Consumption Beta

The consumption beta is defined as:

 β c = Covariance between  r a  and consumption growth Covariance between  r m  and consumption growth \begin{aligned} &\beta_c = \frac { \text{Covariance between } r_a \text{ and consumption growth} }{ \text{Covariance between } r_m \text{ and consumption growth}} \\ \end{aligned} βc=Covariance between rm and consumption growthCovariance between ra and consumption growth

As shown below, a higher consumption beta implies a higher expected return on the risk asset.

Image 1
Image by Julie Bang © Investopedia 2020

In the CCAPM, an asset is riskier if it pays less when consumption is low (savings are high). The consumption beta is 1 if the risky assets move perfectly with the consumption growth. A consumption beta of 2 would increase an asset's returns by 2% if the market rose by 1%, and would fall by 2% if the market fell by 1%.

The consumption beta can be determined by statistical methods. An empirical study, "Risk and Return: Consumption Beta Versus Market Beta" (1984), by Gregory Mankiw and Matthew Shapiro tested the movements of the United States' consumption and stock returns on the New York Stock Exchange and on the S&P 500 Index between 1959 and 1982. The study suggests that the CCAPM implies a higher risk-free rate than the CAPM, while the CAPM provides a higher market risk (beta), as shown in Figure 2.

Risk-Free Rate 0.35% 5.66%
Beta 5.97 1.85

Figure 2: Test of the CAPM and CCAPM. Source: "Risk and Return: Consumption Beta Versus Market Beta"

The question is, how much would the return on a risky asset be at the risk-free rate and beta in Table 1? Figure 3 illustrates an experiment on the required returns of a risky asset at different market returns (column 1). The required returns are calculated by using the CAPM and CCAPM formulas.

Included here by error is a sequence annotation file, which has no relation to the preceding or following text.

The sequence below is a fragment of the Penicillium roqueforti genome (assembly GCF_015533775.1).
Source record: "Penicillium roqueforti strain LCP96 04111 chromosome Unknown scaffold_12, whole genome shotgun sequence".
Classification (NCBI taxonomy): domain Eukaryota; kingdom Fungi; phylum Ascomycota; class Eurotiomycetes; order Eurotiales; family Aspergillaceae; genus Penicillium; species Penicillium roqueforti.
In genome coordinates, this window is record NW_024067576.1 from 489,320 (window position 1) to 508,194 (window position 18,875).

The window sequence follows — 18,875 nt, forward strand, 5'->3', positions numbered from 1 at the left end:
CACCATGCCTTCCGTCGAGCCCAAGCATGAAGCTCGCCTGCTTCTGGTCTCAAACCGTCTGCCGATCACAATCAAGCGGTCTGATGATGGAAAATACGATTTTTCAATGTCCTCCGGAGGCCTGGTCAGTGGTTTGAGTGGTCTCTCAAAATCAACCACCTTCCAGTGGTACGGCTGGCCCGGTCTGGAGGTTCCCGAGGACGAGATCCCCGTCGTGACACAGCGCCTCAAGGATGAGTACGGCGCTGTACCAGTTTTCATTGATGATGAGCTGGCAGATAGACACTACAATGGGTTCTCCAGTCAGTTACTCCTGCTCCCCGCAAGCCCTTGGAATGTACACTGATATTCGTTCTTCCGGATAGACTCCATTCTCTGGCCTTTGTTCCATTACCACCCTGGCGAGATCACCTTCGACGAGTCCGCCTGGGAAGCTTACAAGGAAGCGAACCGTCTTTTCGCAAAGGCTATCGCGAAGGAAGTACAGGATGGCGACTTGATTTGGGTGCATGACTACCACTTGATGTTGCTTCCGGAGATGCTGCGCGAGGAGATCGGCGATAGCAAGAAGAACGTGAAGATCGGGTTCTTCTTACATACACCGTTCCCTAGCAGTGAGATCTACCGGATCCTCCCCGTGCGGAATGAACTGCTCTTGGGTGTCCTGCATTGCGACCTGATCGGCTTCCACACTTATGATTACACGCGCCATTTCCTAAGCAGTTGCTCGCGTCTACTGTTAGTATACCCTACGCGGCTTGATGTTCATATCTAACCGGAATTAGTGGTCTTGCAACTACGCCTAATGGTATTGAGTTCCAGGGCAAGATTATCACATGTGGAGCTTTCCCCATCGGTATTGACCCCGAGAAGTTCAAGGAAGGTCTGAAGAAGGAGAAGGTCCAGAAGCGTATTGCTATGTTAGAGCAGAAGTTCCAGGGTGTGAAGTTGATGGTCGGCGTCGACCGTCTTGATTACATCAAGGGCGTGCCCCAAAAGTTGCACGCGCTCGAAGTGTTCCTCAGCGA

For example, if the market return is 3%, the market risk premium is -2.66 multiplied by the consumption beta 1.85 plus the risk-free rate (5.66%). This yields a required return of 0.74%. By contrast, the CAPM implies that the required return should be 16.17% when the market return is 3%.

Market Return Stock Return - CAPM Stock Return - CCAPM
1.00% 4.23% -2.96%
2.00% 10.20% -1.11%
3.00% 16.17% 0.74%
4.00% 22.14% 2.59%
5.00% 28.11% 4.44%
6.00% 34.08% 6.29%

Figure 3: Experiment on returns of a risky asset

The two cases of market return at 1% and 2% do not necessarily imply that investing in a risky asset is rewarded with a positive return. This, however, contradicts the fundamental aspects of risk-return requirements.

CCAPM Isn't Perfect

The CCAPM, like the CAPM, has been criticized because it relies on only one parameter. Because many different variables are known to empirically affect the pricing of assets, several models with multifactors, such as the arbitrage pricing theory, were created.

Another problem specific to the CCAPM is that it has led to two puzzles: the equity premium puzzle and the risk-free rate puzzle (RFRP). The EPP shows that investors have to be extremely risk-averse in order to imply the existence of a market risk premium. The RFRP says that investors save in Treasury bills despite the low rate of return, which has been documented with data from most industrialized countries in the world.

The Bottom Line

The CCAPM remedies some of the weaknesses of the CAPM. Moreover, it directly bridges macro-economy and financial markets, provides an understanding of investors' risk aversion and links the investment decision with wealth and consumption.

Article Sources
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  1. Duke. "Doug Breeden."

  2. The Nobel Prize. "Robert E. Lucas Jr."

  3. National Bureau of Economic Research. "Risk and Return: Consumption Versus Market Beta," Pages 13-14.

  4. National Bureau of Economic Research. "Risk and Return: Consumption Versus Market Beta," Pages 27-28.